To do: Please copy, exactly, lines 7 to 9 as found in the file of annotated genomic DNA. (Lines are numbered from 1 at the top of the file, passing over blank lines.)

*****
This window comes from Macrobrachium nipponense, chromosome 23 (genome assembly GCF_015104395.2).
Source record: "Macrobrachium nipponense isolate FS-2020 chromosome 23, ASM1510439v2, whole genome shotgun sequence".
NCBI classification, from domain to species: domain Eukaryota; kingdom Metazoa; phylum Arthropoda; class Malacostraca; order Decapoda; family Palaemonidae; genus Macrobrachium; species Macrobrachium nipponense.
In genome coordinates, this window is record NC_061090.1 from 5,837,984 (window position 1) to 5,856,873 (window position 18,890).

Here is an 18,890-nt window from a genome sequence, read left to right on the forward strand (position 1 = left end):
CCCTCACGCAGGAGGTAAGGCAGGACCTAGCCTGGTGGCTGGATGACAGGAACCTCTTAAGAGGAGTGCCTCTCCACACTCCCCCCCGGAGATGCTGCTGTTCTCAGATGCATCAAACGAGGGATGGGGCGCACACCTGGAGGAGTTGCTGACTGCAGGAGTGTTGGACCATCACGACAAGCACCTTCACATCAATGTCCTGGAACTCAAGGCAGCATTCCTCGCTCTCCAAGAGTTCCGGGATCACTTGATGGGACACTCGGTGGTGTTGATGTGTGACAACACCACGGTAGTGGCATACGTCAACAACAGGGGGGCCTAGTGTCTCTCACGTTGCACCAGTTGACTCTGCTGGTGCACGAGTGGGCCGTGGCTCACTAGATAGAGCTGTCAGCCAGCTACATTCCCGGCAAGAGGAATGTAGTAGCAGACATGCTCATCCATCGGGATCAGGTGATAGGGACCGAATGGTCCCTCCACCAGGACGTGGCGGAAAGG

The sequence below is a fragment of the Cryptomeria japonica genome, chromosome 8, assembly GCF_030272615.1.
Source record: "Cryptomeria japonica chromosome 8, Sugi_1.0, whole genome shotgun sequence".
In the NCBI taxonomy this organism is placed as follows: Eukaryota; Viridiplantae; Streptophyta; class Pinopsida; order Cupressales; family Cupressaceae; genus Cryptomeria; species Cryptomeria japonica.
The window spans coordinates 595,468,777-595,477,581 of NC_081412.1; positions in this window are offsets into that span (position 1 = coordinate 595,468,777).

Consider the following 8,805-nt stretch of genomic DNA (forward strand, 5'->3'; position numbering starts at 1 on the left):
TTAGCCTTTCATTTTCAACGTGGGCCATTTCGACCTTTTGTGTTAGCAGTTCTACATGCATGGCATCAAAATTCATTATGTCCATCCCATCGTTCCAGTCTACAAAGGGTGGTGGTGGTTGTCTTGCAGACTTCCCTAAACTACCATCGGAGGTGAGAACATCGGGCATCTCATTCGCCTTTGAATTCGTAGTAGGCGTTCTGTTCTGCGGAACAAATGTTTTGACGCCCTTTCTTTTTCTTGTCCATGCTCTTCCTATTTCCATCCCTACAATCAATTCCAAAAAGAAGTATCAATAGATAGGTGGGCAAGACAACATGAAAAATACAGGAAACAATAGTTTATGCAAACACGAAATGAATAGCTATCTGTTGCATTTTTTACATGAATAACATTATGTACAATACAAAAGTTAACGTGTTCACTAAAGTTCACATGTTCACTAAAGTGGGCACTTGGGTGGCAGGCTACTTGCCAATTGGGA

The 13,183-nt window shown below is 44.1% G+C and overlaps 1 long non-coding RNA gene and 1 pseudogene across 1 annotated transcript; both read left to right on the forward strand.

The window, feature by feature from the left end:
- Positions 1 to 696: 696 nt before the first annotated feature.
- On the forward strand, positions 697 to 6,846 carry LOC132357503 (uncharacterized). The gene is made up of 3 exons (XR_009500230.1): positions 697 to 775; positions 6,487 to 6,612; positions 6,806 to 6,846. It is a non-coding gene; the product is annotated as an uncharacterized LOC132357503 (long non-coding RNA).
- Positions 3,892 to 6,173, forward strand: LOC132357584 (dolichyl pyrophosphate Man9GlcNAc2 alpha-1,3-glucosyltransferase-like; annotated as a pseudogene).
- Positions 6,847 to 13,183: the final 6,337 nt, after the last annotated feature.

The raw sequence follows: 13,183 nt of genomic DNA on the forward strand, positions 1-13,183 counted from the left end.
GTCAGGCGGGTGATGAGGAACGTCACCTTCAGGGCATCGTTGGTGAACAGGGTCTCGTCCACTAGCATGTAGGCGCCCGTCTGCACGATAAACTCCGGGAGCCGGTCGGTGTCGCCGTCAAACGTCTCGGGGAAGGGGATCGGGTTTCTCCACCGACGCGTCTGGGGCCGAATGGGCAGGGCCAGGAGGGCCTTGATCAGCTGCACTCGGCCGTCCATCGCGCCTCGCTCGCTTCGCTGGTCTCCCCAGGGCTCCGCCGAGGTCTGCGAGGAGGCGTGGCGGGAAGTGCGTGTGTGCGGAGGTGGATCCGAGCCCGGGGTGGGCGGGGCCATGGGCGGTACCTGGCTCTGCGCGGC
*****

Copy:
The sequence below is a fragment of the Cryptomeria japonica genome, chromosome 8, assembly GCF_030272615.1.
Source record: "Cryptomeria japonica chromosome 8, Sugi_1.0, whole genome shotgun sequence".
In the NCBI taxonomy this organism is placed as follows: Eukaryota; Viridiplantae; Streptophyta; class Pinopsida; order Cupressales; family Cupressaceae; genus Cryptomeria; species Cryptomeria japonica.